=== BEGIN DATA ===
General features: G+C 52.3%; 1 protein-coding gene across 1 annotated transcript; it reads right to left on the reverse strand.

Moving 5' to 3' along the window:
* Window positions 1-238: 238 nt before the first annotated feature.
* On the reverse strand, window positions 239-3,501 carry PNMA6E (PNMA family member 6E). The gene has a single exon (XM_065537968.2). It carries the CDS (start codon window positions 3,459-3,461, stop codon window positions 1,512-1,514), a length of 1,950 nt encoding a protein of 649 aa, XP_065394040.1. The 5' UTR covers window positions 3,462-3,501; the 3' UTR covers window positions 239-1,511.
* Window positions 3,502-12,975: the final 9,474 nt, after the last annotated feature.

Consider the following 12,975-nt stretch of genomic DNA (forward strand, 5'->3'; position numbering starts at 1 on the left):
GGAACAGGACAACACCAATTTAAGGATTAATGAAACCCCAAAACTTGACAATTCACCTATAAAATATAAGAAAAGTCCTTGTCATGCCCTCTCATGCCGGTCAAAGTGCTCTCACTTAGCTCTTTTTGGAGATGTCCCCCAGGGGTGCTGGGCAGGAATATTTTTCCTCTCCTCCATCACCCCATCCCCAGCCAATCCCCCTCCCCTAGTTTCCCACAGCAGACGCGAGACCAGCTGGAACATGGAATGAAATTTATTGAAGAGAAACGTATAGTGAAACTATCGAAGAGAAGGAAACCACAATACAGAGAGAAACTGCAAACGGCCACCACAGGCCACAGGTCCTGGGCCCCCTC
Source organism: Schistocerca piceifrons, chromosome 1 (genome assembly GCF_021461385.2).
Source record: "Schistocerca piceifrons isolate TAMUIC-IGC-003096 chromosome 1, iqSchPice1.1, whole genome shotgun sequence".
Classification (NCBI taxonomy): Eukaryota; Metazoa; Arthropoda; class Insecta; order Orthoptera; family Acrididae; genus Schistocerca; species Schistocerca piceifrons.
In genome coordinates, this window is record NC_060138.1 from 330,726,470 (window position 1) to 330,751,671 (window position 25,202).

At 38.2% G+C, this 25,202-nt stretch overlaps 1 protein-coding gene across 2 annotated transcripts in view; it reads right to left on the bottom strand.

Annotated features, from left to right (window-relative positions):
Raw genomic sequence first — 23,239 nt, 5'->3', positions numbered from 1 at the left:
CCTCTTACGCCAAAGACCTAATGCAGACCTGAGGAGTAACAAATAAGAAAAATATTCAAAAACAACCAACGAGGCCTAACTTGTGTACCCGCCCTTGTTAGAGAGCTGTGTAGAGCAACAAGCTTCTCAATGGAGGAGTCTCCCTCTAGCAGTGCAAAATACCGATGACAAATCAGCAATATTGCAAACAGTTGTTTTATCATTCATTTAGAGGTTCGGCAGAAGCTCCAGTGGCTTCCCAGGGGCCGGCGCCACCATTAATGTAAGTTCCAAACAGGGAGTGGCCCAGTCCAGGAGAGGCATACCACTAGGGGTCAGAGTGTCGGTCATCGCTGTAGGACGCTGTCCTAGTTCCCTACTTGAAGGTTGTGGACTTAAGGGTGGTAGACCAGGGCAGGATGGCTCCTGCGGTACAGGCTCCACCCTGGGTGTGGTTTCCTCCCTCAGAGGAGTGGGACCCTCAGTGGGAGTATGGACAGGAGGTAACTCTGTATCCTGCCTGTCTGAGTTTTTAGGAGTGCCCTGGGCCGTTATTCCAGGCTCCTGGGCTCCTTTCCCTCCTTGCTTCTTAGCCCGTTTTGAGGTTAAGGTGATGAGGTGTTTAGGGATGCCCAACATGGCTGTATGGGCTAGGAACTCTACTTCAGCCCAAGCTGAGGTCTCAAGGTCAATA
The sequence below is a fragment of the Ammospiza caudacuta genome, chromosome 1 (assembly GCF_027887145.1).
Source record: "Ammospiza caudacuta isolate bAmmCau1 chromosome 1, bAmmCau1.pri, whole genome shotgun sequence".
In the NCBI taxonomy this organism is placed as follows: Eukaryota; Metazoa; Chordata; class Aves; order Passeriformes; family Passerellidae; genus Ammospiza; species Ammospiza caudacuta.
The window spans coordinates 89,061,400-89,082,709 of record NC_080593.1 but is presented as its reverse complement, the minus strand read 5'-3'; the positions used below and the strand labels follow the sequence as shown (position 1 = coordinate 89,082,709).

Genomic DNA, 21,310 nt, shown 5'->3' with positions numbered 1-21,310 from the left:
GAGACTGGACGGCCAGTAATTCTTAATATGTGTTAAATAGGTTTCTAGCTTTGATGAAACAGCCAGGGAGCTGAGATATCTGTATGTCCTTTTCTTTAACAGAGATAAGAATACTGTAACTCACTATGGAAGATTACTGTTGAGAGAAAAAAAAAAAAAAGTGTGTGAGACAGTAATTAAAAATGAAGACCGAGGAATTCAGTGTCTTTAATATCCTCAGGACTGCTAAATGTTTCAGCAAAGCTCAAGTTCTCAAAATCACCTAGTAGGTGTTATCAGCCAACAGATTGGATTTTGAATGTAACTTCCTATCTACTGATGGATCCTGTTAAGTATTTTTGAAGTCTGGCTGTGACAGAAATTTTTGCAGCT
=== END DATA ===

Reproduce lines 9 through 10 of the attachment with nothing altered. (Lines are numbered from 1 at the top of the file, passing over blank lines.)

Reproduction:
Source record: "Schistocerca piceifrons isolate TAMUIC-IGC-003096 chromosome 1, iqSchPice1.1, whole genome shotgun sequence".
Classification (NCBI taxonomy): Eukaryota; Metazoa; Arthropoda; class Insecta; order Orthoptera; family Acrididae; genus Schistocerca; species Schistocerca piceifrons.